from the Imperial Gazetteer of Scotland, edited by John Marius Wilson, 1868.

Time for our hymn.

O for a heart to praise my God,
A heart from sin set free,
A heart that always feels Thy blood
So freely shed for me.

A heart resigned, submissive, meek,
My great Redeemer’s throne,
Where only Christ is heard to speak,
Where Jesus reigns alone.

A humble, lowly, contrite, heart,
Believing, true and clean,
Which neither life nor death can part
From Christ who dwells within.

A heart in every thought renewed
And full of love divine,
Perfect and right and pure and good,
A copy, Lord, of Thine.

My heart, Thou know’st, can never rest
Till Thou create my peace;
Till of mine Eden repossest,
From self, and sin, I cease.

Thy nature, gracious Lord, impart;
Come quickly from above;
Write Thy new name upon my heart,
Thy new, best name of Love.

Wednesday, 21 March 2012

Lenten Pilgrimage - 22

Today we are visiting the Orkney islands

"The Orkney Islands. Lying off the northern coast of Scotland, Orkney consists of a group of almost treeless, gently rolling islands separated from the mainland by the Pentland Firth. The islands lie between the North Sea to the east and the Atlantic Ocean to the west and cover an area of 376 square miles. There are roughly 70 islands but only 17 are inhabited. Kirkwall, the county's main town, is on the largest island, The Mainland. The town is the site of the magnificent 12th century cathedral of St. Magnus and the ruins of the Bishop's and Earl's Palaces. The next largest islands are Hoy, Westray, Sanday, and Stronsay. Warm ocean currents give the islands the mild climate that makes them one of Scotland's most productive farming areas, with beef cattle being the main product. Fishing is also a highly significant industry but recently tourism has overtaken both it and farming in terms of earnings. The discovery of oil beneath the North Sea led to the construction of a pipeline terminal on Flotta, one of the islands that surround the sheltered harbour of Scapa Flow. A causeway links the southern islands of Burray and South Ronaldsay to the Mainland of Orkney. Remains of prehistoric origin are to be found in abundance. They include burial chambers and rings of standing stones as well as the Stone Age village of Skara Brae which has been designated a World Heritage Site. Viking raiders arrived from Norway 1200 years ago and colonized the islands but they came under Scottish rule in 1472 when, along with Shetland, they were ceded to Scotland in lieu of a wedding dowry." From "Compton's Interactive Encyclopedia", 1996.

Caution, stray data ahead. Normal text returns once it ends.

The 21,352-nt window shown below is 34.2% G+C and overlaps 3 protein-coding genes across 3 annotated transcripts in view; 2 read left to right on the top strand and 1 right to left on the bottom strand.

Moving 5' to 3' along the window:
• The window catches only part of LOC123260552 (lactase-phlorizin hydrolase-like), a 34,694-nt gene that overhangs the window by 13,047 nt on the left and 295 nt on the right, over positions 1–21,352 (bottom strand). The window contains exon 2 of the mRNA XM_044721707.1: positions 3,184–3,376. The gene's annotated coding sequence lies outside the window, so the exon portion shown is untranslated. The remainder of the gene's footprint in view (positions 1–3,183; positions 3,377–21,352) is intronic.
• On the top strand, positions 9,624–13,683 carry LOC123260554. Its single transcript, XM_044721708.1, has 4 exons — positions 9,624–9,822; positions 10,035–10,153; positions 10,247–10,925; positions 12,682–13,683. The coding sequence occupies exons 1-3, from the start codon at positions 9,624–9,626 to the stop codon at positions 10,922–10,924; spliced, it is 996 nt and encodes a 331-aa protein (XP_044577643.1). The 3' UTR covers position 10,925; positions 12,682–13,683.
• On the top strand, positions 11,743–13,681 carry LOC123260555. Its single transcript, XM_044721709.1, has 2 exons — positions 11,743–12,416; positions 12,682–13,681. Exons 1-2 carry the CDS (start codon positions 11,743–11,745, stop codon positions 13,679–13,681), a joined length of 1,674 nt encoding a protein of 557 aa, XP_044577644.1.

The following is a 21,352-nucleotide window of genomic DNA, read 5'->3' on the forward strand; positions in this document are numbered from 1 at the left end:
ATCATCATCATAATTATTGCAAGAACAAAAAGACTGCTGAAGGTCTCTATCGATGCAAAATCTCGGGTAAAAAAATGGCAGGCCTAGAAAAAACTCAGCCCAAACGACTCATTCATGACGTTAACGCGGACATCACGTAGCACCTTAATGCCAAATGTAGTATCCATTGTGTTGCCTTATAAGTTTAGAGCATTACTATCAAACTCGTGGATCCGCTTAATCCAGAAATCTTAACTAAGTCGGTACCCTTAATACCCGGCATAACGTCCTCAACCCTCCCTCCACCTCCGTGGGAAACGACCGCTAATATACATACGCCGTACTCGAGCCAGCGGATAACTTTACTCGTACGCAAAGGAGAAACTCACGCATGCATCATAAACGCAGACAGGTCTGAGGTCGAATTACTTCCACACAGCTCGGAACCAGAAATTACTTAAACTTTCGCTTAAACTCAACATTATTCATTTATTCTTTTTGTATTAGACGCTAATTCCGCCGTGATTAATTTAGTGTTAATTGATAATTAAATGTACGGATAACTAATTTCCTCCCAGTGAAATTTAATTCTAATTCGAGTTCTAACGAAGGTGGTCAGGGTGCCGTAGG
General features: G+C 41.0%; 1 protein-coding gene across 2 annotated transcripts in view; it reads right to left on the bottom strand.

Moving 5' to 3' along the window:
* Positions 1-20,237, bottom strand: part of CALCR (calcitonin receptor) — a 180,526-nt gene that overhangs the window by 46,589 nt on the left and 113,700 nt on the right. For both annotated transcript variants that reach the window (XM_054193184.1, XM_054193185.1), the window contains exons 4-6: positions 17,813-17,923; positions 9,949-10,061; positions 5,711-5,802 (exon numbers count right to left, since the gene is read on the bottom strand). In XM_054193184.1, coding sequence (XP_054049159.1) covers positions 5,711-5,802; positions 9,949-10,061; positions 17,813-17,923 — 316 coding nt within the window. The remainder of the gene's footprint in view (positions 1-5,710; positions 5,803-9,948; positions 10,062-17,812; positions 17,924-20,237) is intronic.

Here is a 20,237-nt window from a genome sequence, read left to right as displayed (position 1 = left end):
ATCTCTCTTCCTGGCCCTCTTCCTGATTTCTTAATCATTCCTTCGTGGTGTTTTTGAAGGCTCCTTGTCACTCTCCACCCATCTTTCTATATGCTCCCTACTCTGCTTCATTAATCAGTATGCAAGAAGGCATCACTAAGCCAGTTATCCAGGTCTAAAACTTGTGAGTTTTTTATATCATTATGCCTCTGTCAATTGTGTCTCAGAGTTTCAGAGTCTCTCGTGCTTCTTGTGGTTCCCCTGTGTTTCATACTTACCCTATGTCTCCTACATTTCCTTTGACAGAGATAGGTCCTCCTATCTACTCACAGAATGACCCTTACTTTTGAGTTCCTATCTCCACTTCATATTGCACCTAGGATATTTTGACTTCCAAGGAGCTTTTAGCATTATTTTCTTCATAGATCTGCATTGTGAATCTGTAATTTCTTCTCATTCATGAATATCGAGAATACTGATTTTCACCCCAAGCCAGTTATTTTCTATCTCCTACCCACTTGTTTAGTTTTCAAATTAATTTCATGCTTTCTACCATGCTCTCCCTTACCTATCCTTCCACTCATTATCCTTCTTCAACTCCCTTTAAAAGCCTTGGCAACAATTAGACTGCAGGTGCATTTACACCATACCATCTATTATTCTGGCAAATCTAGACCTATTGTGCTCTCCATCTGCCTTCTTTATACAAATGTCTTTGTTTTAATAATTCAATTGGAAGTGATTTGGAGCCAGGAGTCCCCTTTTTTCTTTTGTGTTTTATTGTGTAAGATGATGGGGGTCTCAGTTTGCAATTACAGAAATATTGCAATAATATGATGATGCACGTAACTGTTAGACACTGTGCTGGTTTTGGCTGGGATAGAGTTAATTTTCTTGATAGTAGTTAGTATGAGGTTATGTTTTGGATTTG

Time for our hymn.

My God, I love thee; not because
I hope for heaven thereby,
nor yet because who love thee not
are lost eternally.

Thou, O Lord Jesus, thou didst me
upon the cross embrace;
for me didst bear the nails and spear,